Reading Test



Each passage or pair of passages below is followed by a number of questions. After reading each passage or pair, choose the best answer to each question based on what is stated or implied in the passage or passages and in any accompanying graphics (such as a table or graph).

Questions 1-10 are based on the following passage

This passage is adapted from Daniyal Mueenuddin, “Nawabdin Electrician.” ©2009 by Daniyal Mueenuddin.

Another man might have thrown up his

hands—but not Nawabdin. His twelve daughters

acted as a spur to his genius, and he looked with

linesatisfaction in the mirror each morning at the face of

5a warrior going out to do battle. Nawab of course

knew that he must proliferate his sources of

revenue—the salary he received from K. K. Harouni

for tending the tube wells would not even begin to

suffice. He set up a little one-room flour mill, run off

10a condemned electric motor—condemned by him.

He tried his hand at fish-farming in a little pond at

the edge of his master’s fields. He bought broken

radios, fixed them, and resold them. He did not

demur even when asked to fix watches, though that

15enterprise did spectacularly badly, and in fact earned

him more kicks than kudos, for no watch he took

apart ever kept time again.

K. K. Harouni rarely went to his farms, but lived

mostly in Lahore. Whenever the old man visited,

20Nawab would place himself night and day at the door

leading from the servants’ sitting area into the walled

grove of ancient banyan trees where the old

farmhouse stood. Grizzled, his peculiar aviator

glasses bent and smudged, Nawab tended the

25household machinery, the air conditioners, water

heaters, refrigerators, and water pumps, like an

engineer tending the boilers on a foundering steamer

in an Atlantic gale. By his superhuman efforts he

almost managed to maintain K. K. Harouni in the

30same mechanical cocoon, cooled and bathed and

lighted and fed, that the landowner enjoyed in


Harouni of course became familiar with this

ubiquitous man, who not only accompanied him on

35his tours of inspection, but morning and night could

be found standing on the master bed rewiring the

light fixture or in the bathroom poking at the water

heater. Finally, one evening at teatime, gauging the

psychological moment, Nawab asked if he might say

40a word. The landowner, who was cheerfully filing his

nails in front of a crackling rosewood fire, told him

to go ahead.

“Sir, as you know, your lands stretch from here to

the Indus, and on these lands are fully seventeen tube

45wells, and to tend these seventeen tube wells there is

but one man, me, your servant. In your service I have

earned these gray hairs”—here he bowed his head to

show the gray—“and now I cannot fulfill my duties

as I should. Enough, sir, enough. I beg you, forgive

50me my weakness. Better a darkened house and proud

hunger within than disgrace in the light of day.

Release me, I ask you, I beg you.”

The old man, well accustomed to these sorts of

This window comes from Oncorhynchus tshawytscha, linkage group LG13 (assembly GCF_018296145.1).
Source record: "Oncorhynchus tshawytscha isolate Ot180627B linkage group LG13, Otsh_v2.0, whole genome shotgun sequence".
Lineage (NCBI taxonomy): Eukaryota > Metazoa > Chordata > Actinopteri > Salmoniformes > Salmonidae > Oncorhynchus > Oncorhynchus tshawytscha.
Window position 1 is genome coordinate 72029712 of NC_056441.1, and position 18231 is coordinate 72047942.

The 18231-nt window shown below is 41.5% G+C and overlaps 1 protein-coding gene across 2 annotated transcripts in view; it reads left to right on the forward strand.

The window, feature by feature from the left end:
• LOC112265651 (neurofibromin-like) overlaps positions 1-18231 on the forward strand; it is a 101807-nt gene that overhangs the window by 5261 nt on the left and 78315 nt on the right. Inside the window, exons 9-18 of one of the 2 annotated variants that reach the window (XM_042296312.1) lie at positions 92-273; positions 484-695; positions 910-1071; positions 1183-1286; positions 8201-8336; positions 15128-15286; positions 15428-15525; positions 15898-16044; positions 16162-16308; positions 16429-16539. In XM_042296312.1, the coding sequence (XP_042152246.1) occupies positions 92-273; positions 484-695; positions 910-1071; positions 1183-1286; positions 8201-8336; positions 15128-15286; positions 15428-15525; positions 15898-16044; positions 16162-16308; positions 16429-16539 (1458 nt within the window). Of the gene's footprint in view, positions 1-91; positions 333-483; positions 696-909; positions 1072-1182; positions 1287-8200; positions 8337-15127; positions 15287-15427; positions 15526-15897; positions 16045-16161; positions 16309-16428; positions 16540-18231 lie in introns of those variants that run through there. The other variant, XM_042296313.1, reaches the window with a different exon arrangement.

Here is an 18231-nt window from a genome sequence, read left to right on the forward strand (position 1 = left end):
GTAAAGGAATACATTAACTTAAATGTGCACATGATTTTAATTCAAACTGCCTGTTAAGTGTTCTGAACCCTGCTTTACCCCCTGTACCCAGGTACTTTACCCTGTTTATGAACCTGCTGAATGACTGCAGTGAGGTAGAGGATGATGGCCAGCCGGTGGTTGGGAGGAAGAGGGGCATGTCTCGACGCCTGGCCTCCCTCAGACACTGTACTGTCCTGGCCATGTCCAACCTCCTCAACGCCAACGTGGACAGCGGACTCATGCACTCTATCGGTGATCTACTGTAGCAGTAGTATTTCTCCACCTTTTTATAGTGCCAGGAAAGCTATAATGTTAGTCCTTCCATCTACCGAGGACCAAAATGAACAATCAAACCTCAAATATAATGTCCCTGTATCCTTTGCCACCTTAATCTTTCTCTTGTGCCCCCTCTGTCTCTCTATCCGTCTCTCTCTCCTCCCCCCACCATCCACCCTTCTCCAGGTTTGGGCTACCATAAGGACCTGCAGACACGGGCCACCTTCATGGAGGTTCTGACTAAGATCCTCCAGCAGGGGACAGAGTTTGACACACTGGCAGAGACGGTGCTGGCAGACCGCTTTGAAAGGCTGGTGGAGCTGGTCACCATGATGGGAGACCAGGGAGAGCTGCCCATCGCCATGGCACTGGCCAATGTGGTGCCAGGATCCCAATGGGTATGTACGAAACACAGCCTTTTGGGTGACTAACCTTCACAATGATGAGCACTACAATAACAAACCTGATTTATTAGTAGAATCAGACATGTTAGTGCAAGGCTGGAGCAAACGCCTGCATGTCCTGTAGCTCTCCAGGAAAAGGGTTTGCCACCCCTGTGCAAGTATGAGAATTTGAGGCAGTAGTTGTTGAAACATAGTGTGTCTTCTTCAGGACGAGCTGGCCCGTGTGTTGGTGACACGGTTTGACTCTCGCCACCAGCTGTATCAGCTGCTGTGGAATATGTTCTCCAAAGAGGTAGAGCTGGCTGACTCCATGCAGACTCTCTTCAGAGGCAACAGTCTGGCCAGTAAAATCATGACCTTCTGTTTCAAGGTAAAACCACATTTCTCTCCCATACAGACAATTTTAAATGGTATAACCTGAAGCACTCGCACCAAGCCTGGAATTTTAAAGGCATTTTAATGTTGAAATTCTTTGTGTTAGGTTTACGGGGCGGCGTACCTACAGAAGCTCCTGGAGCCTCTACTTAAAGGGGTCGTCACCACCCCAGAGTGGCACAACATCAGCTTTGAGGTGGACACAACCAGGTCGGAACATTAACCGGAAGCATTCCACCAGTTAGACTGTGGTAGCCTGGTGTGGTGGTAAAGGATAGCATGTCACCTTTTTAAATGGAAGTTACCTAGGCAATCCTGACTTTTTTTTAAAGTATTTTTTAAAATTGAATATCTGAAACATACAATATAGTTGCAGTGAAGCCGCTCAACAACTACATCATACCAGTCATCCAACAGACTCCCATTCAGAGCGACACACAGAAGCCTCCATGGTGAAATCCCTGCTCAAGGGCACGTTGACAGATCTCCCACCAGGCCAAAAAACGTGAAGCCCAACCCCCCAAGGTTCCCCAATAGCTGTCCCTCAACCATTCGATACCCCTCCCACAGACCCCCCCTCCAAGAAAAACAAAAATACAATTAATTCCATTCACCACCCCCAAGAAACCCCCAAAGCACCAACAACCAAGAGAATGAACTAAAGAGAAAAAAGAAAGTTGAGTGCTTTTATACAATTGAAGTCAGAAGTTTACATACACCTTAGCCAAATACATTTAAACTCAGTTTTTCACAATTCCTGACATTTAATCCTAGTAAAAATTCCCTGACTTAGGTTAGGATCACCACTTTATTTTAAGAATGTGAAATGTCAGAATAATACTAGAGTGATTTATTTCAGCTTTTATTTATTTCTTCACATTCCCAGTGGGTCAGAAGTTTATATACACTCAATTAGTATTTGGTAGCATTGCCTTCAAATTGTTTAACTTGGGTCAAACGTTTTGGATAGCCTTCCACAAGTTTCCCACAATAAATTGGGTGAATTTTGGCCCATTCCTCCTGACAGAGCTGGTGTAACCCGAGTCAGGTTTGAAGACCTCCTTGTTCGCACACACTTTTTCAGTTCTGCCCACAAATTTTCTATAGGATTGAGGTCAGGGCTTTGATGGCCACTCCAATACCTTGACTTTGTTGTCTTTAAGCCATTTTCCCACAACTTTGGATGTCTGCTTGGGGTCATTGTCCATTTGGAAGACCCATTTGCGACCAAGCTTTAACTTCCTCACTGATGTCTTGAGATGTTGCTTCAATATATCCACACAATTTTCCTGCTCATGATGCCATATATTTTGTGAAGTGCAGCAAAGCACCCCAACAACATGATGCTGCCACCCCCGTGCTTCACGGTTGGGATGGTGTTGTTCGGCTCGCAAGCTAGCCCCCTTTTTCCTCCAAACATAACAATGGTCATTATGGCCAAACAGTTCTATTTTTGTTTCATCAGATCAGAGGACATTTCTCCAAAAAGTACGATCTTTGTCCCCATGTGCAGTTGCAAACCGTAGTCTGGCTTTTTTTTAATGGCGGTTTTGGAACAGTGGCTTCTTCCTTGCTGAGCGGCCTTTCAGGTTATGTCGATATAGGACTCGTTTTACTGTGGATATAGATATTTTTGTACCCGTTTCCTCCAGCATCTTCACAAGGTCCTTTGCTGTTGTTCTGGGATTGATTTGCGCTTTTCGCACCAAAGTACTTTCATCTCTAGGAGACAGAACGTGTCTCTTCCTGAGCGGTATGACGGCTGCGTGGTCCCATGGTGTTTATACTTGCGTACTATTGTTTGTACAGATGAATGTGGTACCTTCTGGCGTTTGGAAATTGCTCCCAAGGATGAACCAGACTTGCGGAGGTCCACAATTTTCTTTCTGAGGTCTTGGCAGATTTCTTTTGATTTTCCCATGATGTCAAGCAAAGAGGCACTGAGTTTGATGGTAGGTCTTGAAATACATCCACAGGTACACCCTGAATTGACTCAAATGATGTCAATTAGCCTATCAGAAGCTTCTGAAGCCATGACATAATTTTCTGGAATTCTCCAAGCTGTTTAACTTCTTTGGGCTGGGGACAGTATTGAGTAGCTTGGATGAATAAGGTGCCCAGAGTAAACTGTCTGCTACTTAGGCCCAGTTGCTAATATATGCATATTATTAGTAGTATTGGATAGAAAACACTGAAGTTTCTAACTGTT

speeches, though not usually this florid, filed away at

55his nails and waited for the breeze to stop.

“What’s the matter, Nawabdin?”

“Matter, sir? O what could be the matter in your

service. I’ve eaten your salt for all my years. But sir,

on the bicycle now, with my old legs, and with the

60many injuries I’ve received when heavy machinery

fell on me—I cannot any longer bicycle about like a

bridegroom from farm to farm, as I could when I

first had the good fortune to enter your employment.

I beg you, sir, let me go.”

65“And what’s the solution?” asked Harouni, seeing

that they had come to the crux. He didn’t particularly

care one way or the other, except that it touched on

his comfort—a matter of great interest to him.

“Well, sir, if I had a motorcycle, then I could

70somehow limp along, at least until I train up some

younger man.”

The crops that year had been good, Harouni felt

expansive in front of the fire, and so, much to the

disgust of the farm managers, Nawab received a

75brand-new motorcycle, a Honda 70. He even

managed to extract an allowance for gasoline.

The motorcycle increased his status, gave him

weight, so that people began calling him “Uncle,” and

asking his opinion on world affairs, about which he

80knew absolutely nothing. He could now range

further, doing a much wider business. Best of all,

now he could spend every night with his wife, who

had begged to live not on the farm but near her

family in Firoza, where also they could educate at

85least the two eldest daughters. A long straight road

ran from the canal headworks near Firoza all the way

to the Indus, through the heart of the K. K. Harouni

lands. Nawab would fly down this road on his new

machine, with bags and cloths hanging from every

90knob and brace, so that the bike, when he hit a bump,

seemed to be flapping numerous small vestigial

wings; and with his grinning face, as he rolled up to

whichever tube well needed servicing, with his ears

almost blown off, he shone with the speed of his


1The main purpose of the first paragraph is to

2As used in line 16, “kicks” most nearly means

3The author uses the image of an engineer at sea (lines 23-28) most likely to

4Which choice best supports the claim that Nawab performs his duties for Harouni well?

5In the context of the conversation between Nawab and Harouni, Nawab’s comments in lines 43-52 (“Sir . . . beg you”) mainly serve to

6Nawab uses the word “bridegroom” (line 62) mainly to emphasize that he’s no longer

7It can reasonably be inferred from the passage that Harouni provides Nawab with a motorcycle mainly because

8Which choice provides the best evidence for the answer to the previous question?

9The passage states that the farm managers react to Nawab receiving a motorcycle with

10According to the passage, what does Nawab consider to be the best result of getting the motorcycle?